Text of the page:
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Abstract The Society for Behavioral Medicine (SBM) urges restoration of Centers for Disease Control and Prevention (CDC) funding for firearms and gun violence prevention research. Gun violence in the United States is an important and costly public health issue in need of research attention. Unfortunately, there have been no concerted CDC-funded research efforts in this area since 1996, due to the passage of the Dickey Amendment. To remedy the information-gathering restrictions caused by the Dickey Amendment bans, it is recommended that Congress remove ‘policy riders’ on federal appropriations bills that limit firearms research at the CDC; expand NVDRS firearms-related data collection efforts to include all fifty states; fund CDC research on the risk and protective factors of gun use and gun violence prevention; fund research on evidence-based primary, secondary, and tertiary prevention and treatment initiatives for communities that are seriously impacted by the effects of gun violence; and support the development of evidence-based policy and prevention recommendations for gun use and ownership. Implications Practice: The outcomes of unfettered and objective peer-reviewed research can be used to determine best practices for the development of effective, evidence-based clinical and community-based prevention and intervention efforts which aim to prevent gun-related injuries and deaths and inform recommendations for safer gun use and storage. Policy: The outcomes of peer-reviewed firearms studies can be used to inform the development and implementation of effective policies regarding the nature of gun sales, the screening of potential buyers, the registration and tracking of firearms purchases, and laws regulating gun ownership. Research: Firearms research needs to be vigorously funded to better elucidate the factors associated with gun deaths and injuries and to inform the development of evidence-based recommendations for firearms policies and use. INTRODUCTION The Society for Behavioral Medicine (SBM) urges restoration of the Centers for Disease Control and Prevention (CDC) funding for firearms and gun violence prevention research. Gun violence in the United States is an important and costly public health issue in need of research attention [1, 2, 3], yet there has been no concerted CDC-funded firearms research since the passage of the 1996 Dickey Amendment [4–9]. The funding ban has resulted in a dramatic reduction of studies on the correlates and predictors of gun violence, including research on what leads to accidental gun deaths, homicides, and suicides, and the policies and practices that can prevent them [10, 6, 11]. SBM urges the restoration of CDC funding for firearms investigations to better understand the factors associated with gun deaths and injuries and to inform the development of evidence-based recommendations for firearms policies and use. Background Firearms injuries are a leading cause of non-medical deaths in America, surpassing motor vehicle fatalities in twenty-one states and the District of Columbia . Note the breadth and scope of this problem: Data from 5 years of CDC statistics estimate that 91 Americans are killed every day by gun violence , with over 33,000 deaths per year . The CDC’s 5-year average of gun-related injury data (2010–2014) found that, annually, 78,815 individuals are injured by guns in the U.S. . Guns also account for nearly 70% of U.S. homicides . More Americans lose their lives to gun violence compared to citizens from similarly developed countries [10, 16, 17]. The U.S. makes up about 5% of the world’s population yet, in the last decade, has suffered nearly a third of the world’s mass shootings . The pervasiveness of this problem is startlingly illustrated in a 2016 study, which found that the likelihood of an American knowing a gun violence victim within their personal network over the course of their lifetime is between 98 and 99.9% . Gun violence statistics reflect marked health disparities in the United States. The likelihood of witnessing a gun-related threat or injury was found to be significantly higher for Black or Latino children . In 2013, African Americans suffered over 57% of all firearms deaths, even though they comprised only 13% of the U.S. population . Gun ownership increases the risk of completed suicides and domestic violence deaths and injuries. Gun injuries account for more completed suicides compared to all other means combined . The presence of guns in the home also increases the severity and deadliness of domestic violence [2, 22–25]. Gun violence is a leading cause of injury and death in American children and youth. The Gun Violence Archive, a clearinghouse of gun violence statistics, reports that, in 2016 alone, 446 children (aged 0–12) and 2,072 teenagers were injured or killed in gun violence incidents . Gun violence is the leading cause of death among African American males 15–34 years of age . In 2014, firearms caused 88% of teen homicides and 41% of teen suicides [27, 28]. Finally, gun violence exacts a financial toll on individual and community resources [1, 3, 29]. Nationally-reported direct and indirect costs of gun violence are estimated to range from approximately $100 billion to $229 billion dollars per year [1, 3]. Firearms deaths and injuries comprise a serious public health problem. Yet, the CDC has not comprehensively funded firearms research since the passage of the 1996 Dickey Amendment [4–9, 13]. Though many efforts have been undertaken to restore CDC funding for gun use/gun violence research [4, 8], concerns persist in some circles regarding alleged threats to Second Amendment protections and perceived gun control research bias [10, 4–5, 30–33]. Hence, attempts to reinstate CDC funding have failed, despite repeated efforts by various legislators, the spate of American mass shootings (e.g., Columbine, Aurora, Blacksburg [home of Virginia Tech], Sandy Hook, and Orlando), and even a reversal of position by former Representative Jay Dickey (R-Ark), who originally sponsored the Dickey Amendment [5, 6, 8, 17, 31, 32, 34]. The U.S. Courts, including the U.S. Supreme Court, have asserted that the Second Amendment is consistent with and does not bar a broad array of sensible laws to reduce gun violence [35, 36]. Nevertheless, we currently have insufficient evidence or research to inform lawful efforts in this direction. ASSESSMENT OF CURRENT POLICIES Lack of funding has resulted in a 20-year gap in sustained information-gathering regarding the correlates and predictors of gun violence, including what leads to accidental gun deaths, homicides, and suicides. Funding gaps not only impact the financing of straightforward examinations of gun use but also impede studies that utilize gun-related information or examine gun-related factors as part of their investigations. The CDC’s National Violent Death Reporting System (NVDRS), a clearinghouse on violence-related data, is seriously underfunded, and collects data from only 32 of 50 states [8, 10]. The CDC’s Injury Center Core State Violence and Injury Prevention Program (Core SVIPP), funds state-level initiatives to reduce injury and violence, yet will not fund investigations on gun-related suicides or gun-related intimate partner homicides . Consequently, research efforts on gun violence have fallen dramatically [6, 10, 11]. In the absence of sustained funding, not enough researchers conduct firearms studies. A report from the Mayors Against Illegal Guns  observed that academic publications on firearms “fell by 60 percent” between 1996, when the Dickey Amendment was enacted, and 2010 (p.6).The funding ban has discouraged new researchers and programs from launching investigations in this area [10, 11, 38]. Garen Wintemute, MD, a nationally-recognized expert on gun violence research, asserted that “counting all academic disciplines together, no more than a dozen active, experienced investigators have focused their careers primarily on firearms research” [33, 38, 39]. Moreover, the private sector does not make up for the firearms research funding gap. Wintemute noted that fewer than five private foundations currently fund firearms research . Hence, not enough is known about what contributes to gun violence injuries and deaths and what policies and practices can prevent them. RESEARCH GAPS AND RECOMMENDATIONS Without the reinstatement of funding for firearms research, these gaps in knowledge are expected to continue and grow increasingly more critical. As such, there is a strong need to better understand the risk factors that contribute to incidents of accidental death, homicide, and suicide. An urgent need also exists for more and better data to guide best practices and policies for safe gun ownership and use. Studies examining the impact of existing laws that aim to curb gun trafficking, ban military-style assault weapons, and restrict firearms in public places are needed. Research examining current strategies and policies, as they relate to gun-related morbidity and mortality , especially with respect to child and community health and safety and health disparities among children and communities [30, 41], is particularly needed. SUMMARY AND POLICY RECOMMENDATIONS Public health research has a proud and storied history of contributing to reductions in deaths and injuries from, among other causes, motor vehicle accidents, drownings, fires, and tobacco use [6, 10, 13, 31, 33, 42]. As Kellerman and Rivara  noted, “This progress was achieved without banning automobiles, swimming pools, or matches. Instead, it came from translating research findings into effective interventions” (2013, p.549). Similar public health impacts are possible for gun-related deaths and injuries if researchers are properly funded to conduct meaningful studies on the correlates and predictors of safer gun practices and policies. To remedy the information-gathering restrictions caused by the bans imposed by the Dickey Amendment, it is recommended that Congress: Remove “policy riders” on federal appropriations bills that limit firearms research at the CDC . Expand NVDRS firearms-related data collection efforts to include all 50 states. Fund CDC research on the risk and protective factors of gun use and gun violence prevention. Fund research on evidence-based primary, secondary, and tertiary prevention and treatment initiatives for communities that are seriously impacted by the effects of gun violence. Support the development of evidence-based policy and prevention recommendations for gun ownership and use. Acknowledgments The authors wish to gratefully acknowledge Dr. David Hemenway, of the Harvard School of Public Health, for his helpful comments and suggestions as well as the expert review provided by the Society of Behavioral Medicine’s Health Policy Committee, Health Policy Council, Child and Family Health Special Interest Group, and Violence and Trauma Special Interest Group. Authors’ Statement of Conflict of Interest and Adherence to Ethical Standards P.B., C.A.R., S.R., T.L.N., N.B., and D.P. declare that they have no conflicts of interest. This project was not funded. This manuscript is not being simultaneously submitted elsewhere. All procedures were conducted in accordance with ethical standards. Compliance with Ethical Standards This article does not contain studies with human participants performed by any of the authors. This article does not contain any studies with animals performed by any of the authors. On March 29, 2017, a shorter version of this manuscript was posted, in policy brief format, on the Society for Behavioral Medicine’s Twitter and Facebook pages. The authors have full control of the entire content of this manuscript and allow the journal to review the information and sources. References 1. National Register of Health Service Psychologists . 2015 . Gun Violence and the Psychological Response to Mass Violence: A Brief Reference Sourcebook for Psychologists .http://www.nationalregister.org/wp-content/upploads/2015/06/Gun-Violence-and-the-Psychological-Response-to-Mass-Violence-A-Brief-Sourcebook-for-Psychologists1.pdf. 2. 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U.S. Department of Health and Human Services, Public Health Service ( 1994 ). For a Healthy Nation: Returns on Investment in Public Health . https://archive.org/stream/ forhealthynation00 unse#page/42/mode/2up. © Society of Behavioral Medicine 2018. All rights reserved. For permissions, please e-mail: firstname.lastname@example.org. This article is published and distributed under the terms of the Oxford University Press, Standard Journals Publication Model (https://academic.oup.com/journals/pages/open_access/funder_policies/chorus/standard_publication_model)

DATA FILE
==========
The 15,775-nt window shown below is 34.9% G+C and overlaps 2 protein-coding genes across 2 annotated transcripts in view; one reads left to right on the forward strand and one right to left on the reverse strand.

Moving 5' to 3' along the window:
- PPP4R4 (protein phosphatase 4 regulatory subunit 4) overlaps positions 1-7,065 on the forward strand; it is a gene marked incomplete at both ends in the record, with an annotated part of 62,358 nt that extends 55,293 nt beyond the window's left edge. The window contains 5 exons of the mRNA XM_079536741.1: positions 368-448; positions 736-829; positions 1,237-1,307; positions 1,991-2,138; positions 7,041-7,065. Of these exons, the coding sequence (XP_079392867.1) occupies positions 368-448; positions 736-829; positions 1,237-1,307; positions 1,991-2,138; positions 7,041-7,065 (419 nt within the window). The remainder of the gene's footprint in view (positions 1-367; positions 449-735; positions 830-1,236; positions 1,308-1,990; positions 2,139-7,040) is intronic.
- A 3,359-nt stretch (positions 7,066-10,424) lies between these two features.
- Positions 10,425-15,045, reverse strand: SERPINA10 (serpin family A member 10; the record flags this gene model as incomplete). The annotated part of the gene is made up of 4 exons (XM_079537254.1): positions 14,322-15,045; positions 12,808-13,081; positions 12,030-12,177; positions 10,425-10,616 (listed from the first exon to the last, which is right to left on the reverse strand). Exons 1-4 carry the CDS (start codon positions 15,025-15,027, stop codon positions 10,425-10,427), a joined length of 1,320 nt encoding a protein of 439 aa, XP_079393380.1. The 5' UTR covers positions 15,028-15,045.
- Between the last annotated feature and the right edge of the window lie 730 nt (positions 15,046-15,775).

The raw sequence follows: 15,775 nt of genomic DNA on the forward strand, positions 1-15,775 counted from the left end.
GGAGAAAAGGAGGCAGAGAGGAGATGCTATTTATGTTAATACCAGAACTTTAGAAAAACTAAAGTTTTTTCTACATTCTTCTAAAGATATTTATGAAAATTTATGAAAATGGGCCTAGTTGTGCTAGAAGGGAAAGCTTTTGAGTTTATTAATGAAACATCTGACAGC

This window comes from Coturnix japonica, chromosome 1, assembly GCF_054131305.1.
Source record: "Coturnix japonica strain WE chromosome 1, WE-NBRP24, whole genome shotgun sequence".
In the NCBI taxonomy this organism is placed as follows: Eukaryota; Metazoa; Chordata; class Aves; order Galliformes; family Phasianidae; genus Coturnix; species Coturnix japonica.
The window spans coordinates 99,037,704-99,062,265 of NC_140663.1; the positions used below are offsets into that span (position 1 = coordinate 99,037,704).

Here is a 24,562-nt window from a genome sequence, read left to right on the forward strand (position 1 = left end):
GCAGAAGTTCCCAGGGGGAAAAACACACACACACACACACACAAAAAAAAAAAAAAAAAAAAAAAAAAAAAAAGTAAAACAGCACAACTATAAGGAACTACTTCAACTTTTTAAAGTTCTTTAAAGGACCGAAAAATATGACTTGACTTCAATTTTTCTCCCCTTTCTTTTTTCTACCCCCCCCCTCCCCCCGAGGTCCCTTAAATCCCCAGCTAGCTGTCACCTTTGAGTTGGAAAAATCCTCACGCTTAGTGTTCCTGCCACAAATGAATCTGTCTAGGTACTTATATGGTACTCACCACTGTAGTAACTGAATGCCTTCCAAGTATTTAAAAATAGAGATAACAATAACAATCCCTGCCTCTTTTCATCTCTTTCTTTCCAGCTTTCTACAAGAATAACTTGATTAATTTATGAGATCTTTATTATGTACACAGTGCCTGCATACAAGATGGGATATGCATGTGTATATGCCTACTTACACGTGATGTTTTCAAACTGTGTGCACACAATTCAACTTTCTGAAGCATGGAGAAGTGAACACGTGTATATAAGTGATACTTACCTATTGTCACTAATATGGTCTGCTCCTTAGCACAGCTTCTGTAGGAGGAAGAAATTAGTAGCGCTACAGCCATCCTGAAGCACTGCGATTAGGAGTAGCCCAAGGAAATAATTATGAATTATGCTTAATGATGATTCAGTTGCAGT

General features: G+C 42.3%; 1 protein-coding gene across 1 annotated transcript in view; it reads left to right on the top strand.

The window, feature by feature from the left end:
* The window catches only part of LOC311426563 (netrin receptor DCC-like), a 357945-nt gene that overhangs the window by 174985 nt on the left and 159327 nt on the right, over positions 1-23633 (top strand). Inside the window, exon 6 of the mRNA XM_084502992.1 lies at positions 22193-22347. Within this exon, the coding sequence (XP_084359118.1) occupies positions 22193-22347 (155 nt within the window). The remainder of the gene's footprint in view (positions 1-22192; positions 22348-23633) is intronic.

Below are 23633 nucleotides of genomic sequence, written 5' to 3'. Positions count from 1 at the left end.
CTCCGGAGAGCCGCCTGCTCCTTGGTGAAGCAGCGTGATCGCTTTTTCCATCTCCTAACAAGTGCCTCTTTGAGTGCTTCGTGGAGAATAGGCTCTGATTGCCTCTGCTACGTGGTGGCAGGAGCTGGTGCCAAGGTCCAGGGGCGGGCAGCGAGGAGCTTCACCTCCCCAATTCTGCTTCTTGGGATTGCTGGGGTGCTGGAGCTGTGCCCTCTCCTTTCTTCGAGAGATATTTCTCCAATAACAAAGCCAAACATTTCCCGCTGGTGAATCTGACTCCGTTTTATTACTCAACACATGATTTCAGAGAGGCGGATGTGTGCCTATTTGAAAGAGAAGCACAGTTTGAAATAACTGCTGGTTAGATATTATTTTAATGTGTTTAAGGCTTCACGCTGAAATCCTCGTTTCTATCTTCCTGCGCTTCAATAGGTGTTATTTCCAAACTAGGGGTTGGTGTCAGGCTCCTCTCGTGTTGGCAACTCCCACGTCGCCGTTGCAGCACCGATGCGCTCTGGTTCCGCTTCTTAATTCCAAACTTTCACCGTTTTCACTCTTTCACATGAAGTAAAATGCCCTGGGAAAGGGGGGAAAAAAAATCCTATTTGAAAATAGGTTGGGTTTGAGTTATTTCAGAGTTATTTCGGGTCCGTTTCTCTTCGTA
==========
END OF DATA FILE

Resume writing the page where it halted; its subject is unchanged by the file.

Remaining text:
Translational Behavioral Medicine – Oxford University Press
Published: Nov 21, 2018